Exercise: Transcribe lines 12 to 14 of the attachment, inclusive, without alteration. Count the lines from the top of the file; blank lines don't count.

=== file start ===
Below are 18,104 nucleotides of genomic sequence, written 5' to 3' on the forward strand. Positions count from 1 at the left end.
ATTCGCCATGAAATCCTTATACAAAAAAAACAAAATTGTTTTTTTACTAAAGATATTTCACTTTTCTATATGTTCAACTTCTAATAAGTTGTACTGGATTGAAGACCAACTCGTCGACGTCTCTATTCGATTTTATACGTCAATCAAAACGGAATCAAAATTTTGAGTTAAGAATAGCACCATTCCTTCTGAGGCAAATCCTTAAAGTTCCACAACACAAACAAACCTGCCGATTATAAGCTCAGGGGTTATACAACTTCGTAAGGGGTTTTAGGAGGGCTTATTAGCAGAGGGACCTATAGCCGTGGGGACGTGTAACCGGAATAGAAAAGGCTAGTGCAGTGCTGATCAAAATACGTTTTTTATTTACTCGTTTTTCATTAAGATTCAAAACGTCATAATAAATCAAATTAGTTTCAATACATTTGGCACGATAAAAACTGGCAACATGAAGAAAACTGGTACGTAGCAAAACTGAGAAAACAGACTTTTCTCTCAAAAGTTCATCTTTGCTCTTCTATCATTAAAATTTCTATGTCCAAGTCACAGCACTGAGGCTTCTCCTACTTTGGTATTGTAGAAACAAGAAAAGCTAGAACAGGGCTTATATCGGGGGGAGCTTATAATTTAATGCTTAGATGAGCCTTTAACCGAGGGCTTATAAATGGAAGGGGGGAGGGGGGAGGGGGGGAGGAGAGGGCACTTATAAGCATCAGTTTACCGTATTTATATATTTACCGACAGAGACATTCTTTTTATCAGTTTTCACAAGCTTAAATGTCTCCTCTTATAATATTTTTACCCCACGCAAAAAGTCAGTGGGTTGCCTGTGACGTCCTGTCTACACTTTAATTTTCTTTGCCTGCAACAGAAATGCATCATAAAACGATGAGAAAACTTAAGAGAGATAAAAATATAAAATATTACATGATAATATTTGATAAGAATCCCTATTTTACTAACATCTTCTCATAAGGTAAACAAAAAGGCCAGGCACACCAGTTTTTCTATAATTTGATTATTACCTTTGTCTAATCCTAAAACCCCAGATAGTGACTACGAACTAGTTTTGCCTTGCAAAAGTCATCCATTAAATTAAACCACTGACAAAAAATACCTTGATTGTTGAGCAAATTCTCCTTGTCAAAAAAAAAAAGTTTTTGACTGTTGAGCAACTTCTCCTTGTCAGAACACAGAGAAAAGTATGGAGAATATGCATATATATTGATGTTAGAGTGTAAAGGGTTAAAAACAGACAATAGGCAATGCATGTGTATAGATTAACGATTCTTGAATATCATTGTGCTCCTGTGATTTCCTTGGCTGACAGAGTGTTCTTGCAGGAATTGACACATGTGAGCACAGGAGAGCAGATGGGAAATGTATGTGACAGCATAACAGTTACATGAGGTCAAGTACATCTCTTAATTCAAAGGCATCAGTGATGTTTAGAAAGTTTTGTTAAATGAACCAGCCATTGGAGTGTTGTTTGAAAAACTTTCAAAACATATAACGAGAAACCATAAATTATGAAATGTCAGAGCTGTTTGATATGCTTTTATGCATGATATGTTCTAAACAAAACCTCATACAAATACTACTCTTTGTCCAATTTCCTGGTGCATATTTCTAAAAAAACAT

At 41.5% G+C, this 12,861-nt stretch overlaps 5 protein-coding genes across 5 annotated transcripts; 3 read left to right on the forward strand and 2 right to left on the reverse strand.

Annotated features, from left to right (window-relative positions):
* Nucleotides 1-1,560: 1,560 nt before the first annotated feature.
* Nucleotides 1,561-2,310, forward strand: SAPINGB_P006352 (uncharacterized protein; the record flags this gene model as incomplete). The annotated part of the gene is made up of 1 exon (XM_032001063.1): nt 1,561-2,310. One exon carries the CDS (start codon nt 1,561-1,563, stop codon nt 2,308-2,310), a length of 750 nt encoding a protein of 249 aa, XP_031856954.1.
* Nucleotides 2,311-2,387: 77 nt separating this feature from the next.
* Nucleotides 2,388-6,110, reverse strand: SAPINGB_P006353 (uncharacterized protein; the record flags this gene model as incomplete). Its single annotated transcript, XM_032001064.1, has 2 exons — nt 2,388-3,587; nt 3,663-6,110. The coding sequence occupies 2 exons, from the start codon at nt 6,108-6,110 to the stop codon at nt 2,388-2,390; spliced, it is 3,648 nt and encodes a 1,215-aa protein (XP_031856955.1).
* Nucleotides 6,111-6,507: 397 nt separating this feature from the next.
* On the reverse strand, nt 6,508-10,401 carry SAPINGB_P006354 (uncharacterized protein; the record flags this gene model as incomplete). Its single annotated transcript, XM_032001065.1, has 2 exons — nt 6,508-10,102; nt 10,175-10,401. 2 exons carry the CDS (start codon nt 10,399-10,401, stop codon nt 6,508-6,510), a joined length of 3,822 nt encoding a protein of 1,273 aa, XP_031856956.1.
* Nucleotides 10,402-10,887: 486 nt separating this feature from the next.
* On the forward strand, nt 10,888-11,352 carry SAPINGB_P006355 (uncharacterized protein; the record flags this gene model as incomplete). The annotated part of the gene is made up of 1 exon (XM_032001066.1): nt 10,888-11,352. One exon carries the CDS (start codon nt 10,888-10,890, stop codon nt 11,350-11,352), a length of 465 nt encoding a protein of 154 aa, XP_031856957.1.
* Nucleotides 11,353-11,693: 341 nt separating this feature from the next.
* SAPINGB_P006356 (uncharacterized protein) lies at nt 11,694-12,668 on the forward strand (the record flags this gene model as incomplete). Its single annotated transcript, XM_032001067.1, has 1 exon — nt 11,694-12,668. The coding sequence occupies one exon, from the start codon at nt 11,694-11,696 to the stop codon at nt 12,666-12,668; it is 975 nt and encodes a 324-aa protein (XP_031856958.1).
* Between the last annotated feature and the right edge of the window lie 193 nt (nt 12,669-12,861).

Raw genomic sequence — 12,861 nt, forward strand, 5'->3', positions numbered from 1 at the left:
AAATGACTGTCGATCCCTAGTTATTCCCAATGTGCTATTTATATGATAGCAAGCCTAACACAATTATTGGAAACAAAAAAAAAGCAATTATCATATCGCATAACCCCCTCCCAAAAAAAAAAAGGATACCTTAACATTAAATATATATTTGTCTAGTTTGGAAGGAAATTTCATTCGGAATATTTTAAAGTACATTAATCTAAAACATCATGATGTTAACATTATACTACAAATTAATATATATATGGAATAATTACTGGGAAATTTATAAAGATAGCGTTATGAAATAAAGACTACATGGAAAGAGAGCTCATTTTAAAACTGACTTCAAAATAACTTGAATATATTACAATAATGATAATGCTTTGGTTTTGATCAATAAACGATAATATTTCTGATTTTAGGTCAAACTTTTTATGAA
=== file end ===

* On the forward strand, nt 10,888-11,352 carry SAPINGB_P006355 (uncharacterized protein; the record flags this gene model as incomplete). The annotated part of the gene is made up of 1 exon (XM_032001066.1): nt 10,888-11,352. One exon carries the CDS (start codon nt 10,888-10,890, stop codon nt 11,350-11,352), a length of 465 nt encoding a protein of 154 aa, XP_031856957.1.
* Nucleotides 11,353-11,693: 341 nt separating this feature from the next.
* SAPINGB_P006356 (uncharacterized protein) lies at nt 11,694-12,668 on the forward strand (the record flags this gene model as incomplete). Its single annotated transcript, XM_032001067.1, has 1 exon — nt 11,694-12,668. The coding sequence occupies one exon, from the start codon at nt 11,694-11,696 to the stop codon at nt 12,666-12,668; it is 975 nt and encodes a 324-aa protein (XP_031856958.1).